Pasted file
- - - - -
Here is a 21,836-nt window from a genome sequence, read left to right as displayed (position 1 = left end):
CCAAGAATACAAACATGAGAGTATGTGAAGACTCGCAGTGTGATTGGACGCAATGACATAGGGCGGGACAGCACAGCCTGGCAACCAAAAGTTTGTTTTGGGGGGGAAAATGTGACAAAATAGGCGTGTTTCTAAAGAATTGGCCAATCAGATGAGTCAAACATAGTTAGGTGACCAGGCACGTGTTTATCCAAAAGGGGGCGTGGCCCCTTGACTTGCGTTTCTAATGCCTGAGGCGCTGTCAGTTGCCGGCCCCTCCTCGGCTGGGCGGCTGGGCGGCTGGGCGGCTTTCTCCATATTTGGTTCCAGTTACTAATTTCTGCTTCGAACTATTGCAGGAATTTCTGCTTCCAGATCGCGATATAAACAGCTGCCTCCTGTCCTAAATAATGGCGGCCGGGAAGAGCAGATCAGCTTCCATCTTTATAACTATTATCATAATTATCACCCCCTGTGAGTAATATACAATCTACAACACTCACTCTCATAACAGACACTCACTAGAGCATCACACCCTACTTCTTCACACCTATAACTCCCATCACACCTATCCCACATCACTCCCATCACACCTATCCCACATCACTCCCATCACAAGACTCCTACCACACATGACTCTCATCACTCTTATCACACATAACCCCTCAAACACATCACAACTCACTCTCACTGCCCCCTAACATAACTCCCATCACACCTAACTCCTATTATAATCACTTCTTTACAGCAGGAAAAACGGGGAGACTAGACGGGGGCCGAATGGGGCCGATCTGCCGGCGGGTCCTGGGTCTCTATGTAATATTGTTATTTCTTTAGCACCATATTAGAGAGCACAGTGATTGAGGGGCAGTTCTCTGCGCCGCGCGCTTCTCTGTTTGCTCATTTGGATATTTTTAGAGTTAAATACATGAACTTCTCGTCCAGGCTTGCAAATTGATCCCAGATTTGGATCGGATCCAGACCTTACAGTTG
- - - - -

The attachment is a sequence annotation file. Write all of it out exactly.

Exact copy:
Here is a 21,836-nt window from a genome sequence, read left to right as displayed (position 1 = left end):
CCAAGAATACAAACATGAGAGTATGTGAAGACTCGCAGTGTGATTGGACGCAATGACATAGGGCGGGACAGCACAGCCTGGCAACCAAAAGTTTGTTTTGGGGGGGAAAATGTGACAAAATAGGCGTGTTTCTAAAGAATTGGCCAATCAGATGAGTCAAACATAGTTAGGTGACCAGGCACGTGTTTATCCAAAAGGGGGCGTGGCCCCTTGACTTGCGTTTCTAATGCCTGAGGCGCTGTCAGTTGCCGGCCCCTCCTCGGCTGGGCGGCTGGGCGGCTGGGCGGCTTTCTCCATATTTGGTTCCAGTTACTAATTTCTGCTTCGAACTATTGCAGGAATTTCTGCTTCCAGATCGCGATATAAACAGCTGCCTCCTGTCCTAAATAATGGCGGCCGGGAAGAGCAGATCAGCTTCCATCTTTATAACTATTATCATAATTATCACCCCCTGTGAGTAATATACAATCTACAACACTCACTCTCATAACAGACACTCACTAGAGCATCACACCCTACTTCTTCACACCTATAACTCCCATCACACCTATCCCACATCACTCCCATCACACCTATCCCACATCACTCCCATCACAAGACTCCTACCACACATGACTCTCATCACTCTTATCACACATAACCCCTCAAACACATCACAACTCACTCTCACTGCCCCCTAACATAACTCCCATCACACCTAACTCCTATTATAATCACTTCTTTACAGCAGGAAAAACGGGGAGACTAGACGGGGGCCGAATGGGGCCGATCTGCCGGCGGGTCCTGGGTCTCTATGTAATATTGTTATTTCTTTAGCACCATATTAGAGAGCACAGTGATTGAGGGGCAGTTCTCTGCGCCGCGCGCTTCTCTGTTTGCTCATTTGGATATTTTTAGAGTTAAATACATGAACTTCTCGTCCAGGCTTGCAAATTGATCCCAGATTTGGATCGGATCCAGACCTTACAGTTG